September 2017 Ideas and Innovation

Read the articles selected in September 2017

 The impossibile burger: inside the strange science of the fake meat that “bleeds”

by Matt Simon

Source: Wired, 20 September

A plant-based, genetically engineered burger  reproducing the taste and consistence of beef meat and  environmentally sustainable poses however issues of safety for consumers. This only the beginning of a new era that needs to feed 9 billion people.

Read more:

https://www.wired.com/story/the-impossible-burger/

 


 

CRISPR used to peer into human embryos’ first days

by Heidi Ledford

Source: Nature, 20 September

A research based on CRISPR-Cas9, a gene-editing technique used to fix disease-causing mutations  and prevent genetic disorders has studied the role of the protein OCT4 in the embryo development, opening the way to a human functional genetics.  

Read more:

http://www.nature.com/news/crispr-used-to-peer-into-human-embryos-first-days-1.22646

 


 

Gut germs appear to play role in multiple sclerosis

by Sharon Begley

Source: Scientific American, 12 September

Two studies show that intestinal bacteria of people with multiple sclerosis are different from healthy people’s, and promote disease-causing immune activity, increasing the risk of MS. However the microbiome is not the definitive solution to treat ore prevent this disease.

Read more:

https://www.scientificamerican.com/article/gut-germs-appear-to-play-role-in-multiple-sclerosis/

 


 

A strong point

by Jenny Rough

Source: The Washington Post, 19 September

The heavy dependence on technology to orient ourselves in the space has made lose critical skills that help us when we get lost. While devices can give a false sense of security, learning how to use map and compass can save our life.

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With designer bacteria, crops could one day fertilize themselves

by Megan Molteni

Source: Wired, 14 September

 

Fertilizers are pollution factors: the ag tech is trying to substitute them synthetizing bacteria, similar to those self-produced by legumes plantations and called nitrogen-fixers. Used in the corn, wheat, and rice crops, they could work like natural fertilizers.

Read more:

https://www.wired.com/story/with-designer-bacteria-crops-could-one-day-fertilize-themselves/

 


 

Antibiotic resistance in fish farms is passed on from fish food

Source: The Economist

A study reported on Environmental Science and Technology reveals that heavy antibiotic use in fishmeal formulations for fish farms determines a transfer of genes associated with drug resistance and migrating into the environment.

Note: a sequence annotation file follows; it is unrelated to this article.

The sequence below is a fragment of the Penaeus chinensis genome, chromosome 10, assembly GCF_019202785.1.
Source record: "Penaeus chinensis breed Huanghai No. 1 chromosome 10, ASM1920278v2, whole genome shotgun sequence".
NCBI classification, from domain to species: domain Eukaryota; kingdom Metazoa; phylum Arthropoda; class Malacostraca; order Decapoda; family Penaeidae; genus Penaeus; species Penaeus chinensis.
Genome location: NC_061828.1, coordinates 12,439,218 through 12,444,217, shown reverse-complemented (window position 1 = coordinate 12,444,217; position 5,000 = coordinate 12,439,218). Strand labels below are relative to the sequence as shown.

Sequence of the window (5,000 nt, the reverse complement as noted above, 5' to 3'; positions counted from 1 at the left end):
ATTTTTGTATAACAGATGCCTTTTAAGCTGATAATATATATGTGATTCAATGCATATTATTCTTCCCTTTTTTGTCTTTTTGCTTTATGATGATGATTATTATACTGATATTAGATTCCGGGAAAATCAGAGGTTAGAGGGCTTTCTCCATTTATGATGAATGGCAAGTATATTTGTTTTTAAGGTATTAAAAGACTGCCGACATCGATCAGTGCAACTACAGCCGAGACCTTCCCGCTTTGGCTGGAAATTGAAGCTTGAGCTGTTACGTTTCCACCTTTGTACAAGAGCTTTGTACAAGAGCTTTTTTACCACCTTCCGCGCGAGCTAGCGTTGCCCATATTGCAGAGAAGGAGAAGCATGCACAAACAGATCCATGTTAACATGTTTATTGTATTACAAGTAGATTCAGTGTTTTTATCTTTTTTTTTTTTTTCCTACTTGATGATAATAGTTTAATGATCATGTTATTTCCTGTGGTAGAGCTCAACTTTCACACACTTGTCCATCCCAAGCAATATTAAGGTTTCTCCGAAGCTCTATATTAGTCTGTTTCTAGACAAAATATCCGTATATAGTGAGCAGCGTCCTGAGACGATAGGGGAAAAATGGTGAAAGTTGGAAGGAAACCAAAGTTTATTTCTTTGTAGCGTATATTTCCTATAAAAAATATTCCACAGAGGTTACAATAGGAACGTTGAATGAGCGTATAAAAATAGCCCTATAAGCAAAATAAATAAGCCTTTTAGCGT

Read more:

https://www.economist.com/news/science-and-technology/21728615-feeding-time-worries-antibiotic-resistance-fish-farms-passed-fish

 


 

Lawrence Lessig: “Le web rend notre culture vulnérable aux extrêmes"

by Samuel Laurent

Source: Le Monde, 14 September

Once defined as space for a real participative democracy, Internet has become a container of discourses based on irrationality and hate, fomented by private interests and geopolitical factors. A more severe law will do little.

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Un trou noir du 3e type dans la galaxie?

by Tristan Vey

Source: Le Figaro, 12 September

A study published on Nature Astronomy hypothesizes the existence of an extremely massive black hole which may explain the movement of a gas  cloud  middle in our galaxy. It could be a third type of black holes, what would have implications on galaxies’ dynamics and structure.

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Astrophicist’s hunch leads to an ancient nova

by Ben Guarino

Source: The Washington Post, 1 September

Reconstructing astronomical records kept along centuries, astrophycists have traced an ancient nova discovered by Korean astronomers in 1437 and become a dwarf nova at a different stage of development. A lovely piece of astronomy’s history.

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Critics round on “lazy” alien probe backed by Hawking

by Greg Wilford

Source: The Independent, 3 September

The radio signals recently picked up by astronomers working for Stephen Hawking’s Breakthrough Listen project led to speculations they could come from extraterrestrial technology and  are now an ongoing mistery which anyway deepens our knowledge of the universe.

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Phones are changing how people shoot and watch video

by Clive Thompson

Source: Wired, 7 September

 

Smartphones are creating a new grammar, that changes the storytelling and the contents of videos. The prevalent verticality in the framings prefers the individual aspects and makes harder to catch the contexts. Also the spectator is get involved differently in the vision.

Read more:

https://www.wired.com/story/thompson-smartphone-video/

 


 

Why it is significant that Venice Film Festival put VR on the bill

Source: The Economist, 5 September

 

If festivals used to be a ritual reassuring spectators and cineasts on the traditional experience of the film, immersive and collective, today virtual reality is starting to affirm its place before a jury judging VR titles for the quality of storytelling and not for the technical pyrotechnics.

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